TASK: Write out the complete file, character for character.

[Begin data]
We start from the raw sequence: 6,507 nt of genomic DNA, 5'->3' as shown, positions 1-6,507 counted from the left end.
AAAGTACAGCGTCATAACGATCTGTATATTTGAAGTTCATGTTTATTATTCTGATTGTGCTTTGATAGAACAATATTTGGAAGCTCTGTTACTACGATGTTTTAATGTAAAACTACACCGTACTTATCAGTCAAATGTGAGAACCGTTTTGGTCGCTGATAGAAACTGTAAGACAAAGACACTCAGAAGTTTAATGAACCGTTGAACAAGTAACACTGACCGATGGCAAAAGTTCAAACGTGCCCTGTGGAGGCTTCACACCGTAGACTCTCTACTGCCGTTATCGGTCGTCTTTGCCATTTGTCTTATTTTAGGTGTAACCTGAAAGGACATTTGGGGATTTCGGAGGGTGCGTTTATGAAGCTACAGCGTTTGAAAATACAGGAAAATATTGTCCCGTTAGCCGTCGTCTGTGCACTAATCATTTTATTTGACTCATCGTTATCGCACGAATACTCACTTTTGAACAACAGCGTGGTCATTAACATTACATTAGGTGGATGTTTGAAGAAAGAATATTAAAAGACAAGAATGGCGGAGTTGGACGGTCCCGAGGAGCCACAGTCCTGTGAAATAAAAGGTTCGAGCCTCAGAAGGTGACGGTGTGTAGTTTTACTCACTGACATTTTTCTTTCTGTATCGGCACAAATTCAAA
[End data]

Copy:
We start from the raw sequence: 6,507 nt of genomic DNA, 5'->3' as shown, positions 1-6,507 counted from the left end.
AAAGTACAGCGTCATAACGATCTGTATATTTGAAGTTCATGTTTATTATTCTGATTGTGCTTTGATAGAACAATATTTGGAAGCTCTGTTACTACGATGTTTTAATGTAAAACTACACCGTACTTATCAGTCAAATGTGAGAACCGTTTTGGTCGCTGATAGAAACTGTAAGACAAAGACACTCAGAAGTTTAATGAACCGTTGAACAAGTAACACTGACCGATGGCAAAAGTTCAAACGTGCCCTGTGGAGGCTTCACACCGTAGACTCTCTACTGCCGTTATCGGTCGTCTTTGCCATTTGTCTTATTTTAGGTGTAACCTGAAAGGACATTTGGGGATTTCGGAGGGTGCGTTTATGAAGCTACAGCGTTTGAAAATACAGGAAAATATTGTCCCGTTAGCCGTCGTCTGTGCACTAATCATTTTATTTGACTCATCGTTATCGCACGAATACTCACTTTTGAACAACAGCGTGGTCATTAACATTACATTAGGTGGATGTTTGAAGAAAGAATATTAAAAGACAAGAATGGCGGAGTTGGACGGTCCCGAGGAGCCACAGTCCTGTGAAATAAAAGGTTCGAGCCTCAGAAGGTGACGGTGTGTAGTTTTACTCACTGACATTTTTCTTTCTGTATCGGCACAAATTCAAA